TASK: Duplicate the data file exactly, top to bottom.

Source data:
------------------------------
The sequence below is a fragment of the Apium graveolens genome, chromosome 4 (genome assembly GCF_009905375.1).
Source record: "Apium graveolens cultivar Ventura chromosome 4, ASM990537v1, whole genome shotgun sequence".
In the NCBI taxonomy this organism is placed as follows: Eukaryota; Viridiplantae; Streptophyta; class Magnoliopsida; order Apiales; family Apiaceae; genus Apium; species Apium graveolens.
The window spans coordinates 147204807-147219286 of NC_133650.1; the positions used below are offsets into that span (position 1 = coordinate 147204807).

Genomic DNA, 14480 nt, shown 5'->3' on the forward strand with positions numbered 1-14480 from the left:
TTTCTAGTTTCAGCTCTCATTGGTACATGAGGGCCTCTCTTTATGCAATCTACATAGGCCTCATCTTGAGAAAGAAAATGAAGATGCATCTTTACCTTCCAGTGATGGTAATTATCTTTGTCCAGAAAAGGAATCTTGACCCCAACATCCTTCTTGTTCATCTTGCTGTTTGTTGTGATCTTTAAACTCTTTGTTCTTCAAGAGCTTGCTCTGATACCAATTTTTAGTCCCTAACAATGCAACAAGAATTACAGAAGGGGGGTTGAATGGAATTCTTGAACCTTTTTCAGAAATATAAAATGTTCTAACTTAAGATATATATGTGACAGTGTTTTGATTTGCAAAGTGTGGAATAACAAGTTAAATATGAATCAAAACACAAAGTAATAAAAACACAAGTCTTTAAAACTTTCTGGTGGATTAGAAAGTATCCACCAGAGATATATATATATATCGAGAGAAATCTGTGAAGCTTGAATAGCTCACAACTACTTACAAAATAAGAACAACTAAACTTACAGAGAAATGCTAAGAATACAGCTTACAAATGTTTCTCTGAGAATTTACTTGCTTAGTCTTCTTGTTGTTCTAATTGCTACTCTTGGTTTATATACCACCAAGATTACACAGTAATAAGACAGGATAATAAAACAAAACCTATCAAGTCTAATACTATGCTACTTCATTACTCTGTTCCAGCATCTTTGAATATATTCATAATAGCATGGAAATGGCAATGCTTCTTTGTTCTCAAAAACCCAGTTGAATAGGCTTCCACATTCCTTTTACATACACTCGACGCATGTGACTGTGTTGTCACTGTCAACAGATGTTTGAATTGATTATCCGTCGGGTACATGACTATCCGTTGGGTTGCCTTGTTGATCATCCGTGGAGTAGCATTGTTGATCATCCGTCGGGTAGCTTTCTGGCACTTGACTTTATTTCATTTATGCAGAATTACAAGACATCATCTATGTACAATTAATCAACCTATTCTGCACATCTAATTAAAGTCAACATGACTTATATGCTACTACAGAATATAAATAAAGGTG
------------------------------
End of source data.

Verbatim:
The sequence below is a fragment of the Apium graveolens genome, chromosome 4 (genome assembly GCF_009905375.1).
Source record: "Apium graveolens cultivar Ventura chromosome 4, ASM990537v1, whole genome shotgun sequence".
In the NCBI taxonomy this organism is placed as follows: Eukaryota; Viridiplantae; Streptophyta; class Magnoliopsida; order Apiales; family Apiaceae; genus Apium; species Apium graveolens.
The window spans coordinates 147204807-147219286 of NC_133650.1; the positions used below are offsets into that span (position 1 = coordinate 147204807).

Genomic DNA, 14480 nt, shown 5'->3' on the forward strand with positions numbered 1-14480 from the left:
TTTCTAGTTTCAGCTCTCATTGGTACATGAGGGCCTCTCTTTATGCAATCTACATAGGCCTCATCTTGAGAAAGAAAATGAAGATGCATCTTTACCTTCCAGTGATGGTAATTATCTTTGTCCAGAAAAGGAATCTTGACCCCAACATCCTTCTTGTTCATCTTGCTGTTTGTTGTGATCTTTAAACTCTTTGTTCTTCAAGAGCTTGCTCTGATACCAATTTTTAGTCCCTAACAATGCAACAAGAATTACAGAAGGGGGGTTGAATGGAATTCTTGAACCTTTTTCAGAAATATAAAATGTTCTAACTTAAGATATATATGTGACAGTGTTTTGATTTGCAAAGTGTGGAATAACAAGTTAAATATGAATCAAAACACAAAGTAATAAAAACACAAGTCTTTAAAACTTTCTGGTGGATTAGAAAGTATCCACCAGAGATATATATATATATCGAGAGAAATCTGTGAAGCTTGAATAGCTCACAACTACTTACAAAATAAGAACAACTAAACTTACAGAGAAATGCTAAGAATACAGCTTACAAATGTTTCTCTGAGAATTTACTTGCTTAGTCTTCTTGTTGTTCTAATTGCTACTCTTGGTTTATATACCACCAAGATTACACAGTAATAAGACAGGATAATAAAACAAAACCTATCAAGTCTAATACTATGCTACTTCATTACTCTGTTCCAGCATCTTTGAATATATTCATAATAGCATGGAAATGGCAATGCTTCTTTGTTCTCAAAAACCCAGTTGAATAGGCTTCCACATTCCTTTTACATACACTCGACGCATGTGACTGTGTTGTCACTGTCAACAGATGTTTGAATTGATTATCCGTCGGGTACATGACTATCCGTTGGGTTGCCTTGTTGATCATCCGTGGAGTAGCATTGTTGATCATCCGTCGGGTAGCTTTCTGGCACTTGACTTTATTTCATTTATGCAGAATTACAAGACATCATCTATGTACAATTAATCAACCTATTCTGCACATCTAATTAAAGTCAACATGACTTATATGCTACTACAGAATATAAATAAAGGTG